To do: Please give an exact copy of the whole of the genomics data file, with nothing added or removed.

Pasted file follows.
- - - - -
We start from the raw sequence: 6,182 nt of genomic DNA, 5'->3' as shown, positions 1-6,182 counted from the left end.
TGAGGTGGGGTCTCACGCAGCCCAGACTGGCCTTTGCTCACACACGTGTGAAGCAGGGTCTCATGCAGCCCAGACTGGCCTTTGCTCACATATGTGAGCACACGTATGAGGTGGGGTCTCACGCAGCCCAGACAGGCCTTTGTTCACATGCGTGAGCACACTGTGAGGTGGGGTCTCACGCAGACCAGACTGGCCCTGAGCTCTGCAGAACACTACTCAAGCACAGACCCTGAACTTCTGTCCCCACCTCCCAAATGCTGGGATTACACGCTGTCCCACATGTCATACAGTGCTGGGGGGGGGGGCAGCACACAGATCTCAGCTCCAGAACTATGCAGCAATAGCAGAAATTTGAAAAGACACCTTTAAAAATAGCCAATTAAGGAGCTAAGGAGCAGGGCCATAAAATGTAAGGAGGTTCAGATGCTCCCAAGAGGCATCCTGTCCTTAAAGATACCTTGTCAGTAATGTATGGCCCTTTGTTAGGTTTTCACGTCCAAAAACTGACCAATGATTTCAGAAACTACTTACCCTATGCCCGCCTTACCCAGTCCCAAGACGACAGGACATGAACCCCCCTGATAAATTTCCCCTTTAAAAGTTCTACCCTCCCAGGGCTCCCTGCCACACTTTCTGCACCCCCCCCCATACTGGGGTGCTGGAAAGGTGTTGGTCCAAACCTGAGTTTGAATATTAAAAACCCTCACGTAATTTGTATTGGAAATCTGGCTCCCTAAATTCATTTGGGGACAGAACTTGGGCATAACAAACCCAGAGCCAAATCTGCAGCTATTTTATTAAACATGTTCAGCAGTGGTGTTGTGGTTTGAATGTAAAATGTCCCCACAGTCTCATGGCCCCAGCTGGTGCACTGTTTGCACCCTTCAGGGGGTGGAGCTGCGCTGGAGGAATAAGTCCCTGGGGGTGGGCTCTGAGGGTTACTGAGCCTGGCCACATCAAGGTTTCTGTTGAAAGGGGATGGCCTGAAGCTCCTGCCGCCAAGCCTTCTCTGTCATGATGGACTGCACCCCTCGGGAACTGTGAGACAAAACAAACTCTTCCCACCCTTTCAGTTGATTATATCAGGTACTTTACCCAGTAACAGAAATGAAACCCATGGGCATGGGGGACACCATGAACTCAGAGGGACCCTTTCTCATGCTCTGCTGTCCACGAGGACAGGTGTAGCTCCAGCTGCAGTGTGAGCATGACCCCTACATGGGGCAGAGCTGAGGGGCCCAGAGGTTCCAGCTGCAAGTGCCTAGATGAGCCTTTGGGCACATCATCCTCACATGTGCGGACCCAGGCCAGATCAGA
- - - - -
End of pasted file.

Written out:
We start from the raw sequence: 6,182 nt of genomic DNA, 5'->3' as shown, positions 1-6,182 counted from the left end.
TGAGGTGGGGTCTCACGCAGCCCAGACTGGCCTTTGCTCACACACGTGTGAAGCAGGGTCTCATGCAGCCCAGACTGGCCTTTGCTCACATATGTGAGCACACGTATGAGGTGGGGTCTCACGCAGCCCAGACAGGCCTTTGTTCACATGCGTGAGCACACTGTGAGGTGGGGTCTCACGCAGACCAGACTGGCCCTGAGCTCTGCAGAACACTACTCAAGCACAGACCCTGAACTTCTGTCCCCACCTCCCAAATGCTGGGATTACACGCTGTCCCACATGTCATACAGTGCTGGGGGGGGGGGCAGCACACAGATCTCAGCTCCAGAACTATGCAGCAATAGCAGAAATTTGAAAAGACACCTTTAAAAATAGCCAATTAAGGAGCTAAGGAGCAGGGCCATAAAATGTAAGGAGGTTCAGATGCTCCCAAGAGGCATCCTGTCCTTAAAGATACCTTGTCAGTAATGTATGGCCCTTTGTTAGGTTTTCACGTCCAAAAACTGACCAATGATTTCAGAAACTACTTACCCTATGCCCGCCTTACCCAGTCCCAAGACGACAGGACATGAACCCCCCTGATAAATTTCCCCTTTAAAAGTTCTACCCTCCCAGGGCTCCCTGCCACACTTTCTGCACCCCCCCCCATACTGGGGTGCTGGAAAGGTGTTGGTCCAAACCTGAGTTTGAATATTAAAAACCCTCACGTAATTTGTATTGGAAATCTGGCTCCCTAAATTCATTTGGGGACAGAACTTGGGCATAACAAACCCAGAGCCAAATCTGCAGCTATTTTATTAAACATGTTCAGCAGTGGTGTTGTGGTTTGAATGTAAAATGTCCCCACAGTCTCATGGCCCCAGCTGGTGCACTGTTTGCACCCTTCAGGGGGTGGAGCTGCGCTGGAGGAATAAGTCCCTGGGGGTGGGCTCTGAGGGTTACTGAGCCTGGCCACATCAAGGTTTCTGTTGAAAGGGGATGGCCTGAAGCTCCTGCCGCCAAGCCTTCTCTGTCATGATGGACTGCACCCCTCGGGAACTGTGAGACAAAACAAACTCTTCCCACCCTTTCAGTTGATTATATCAGGTACTTTACCCAGTAACAGAAATGAAACCCATGGGCATGGGGGACACCATGAACTCAGAGGGACCCTTTCTCATGCTCTGCTGTCCACGAGGACAGGTGTAGCTCCAGCTGCAGTGTGAGCATGACCCCTACATGGGGCAGAGCTGAGGGGCCCAGAGGTTCCAGCTGCAAGTGCCTAGATGAGCCTTTGGGCACATCATCCTCACATGTGCGGACCCAGGCCAGATCAGA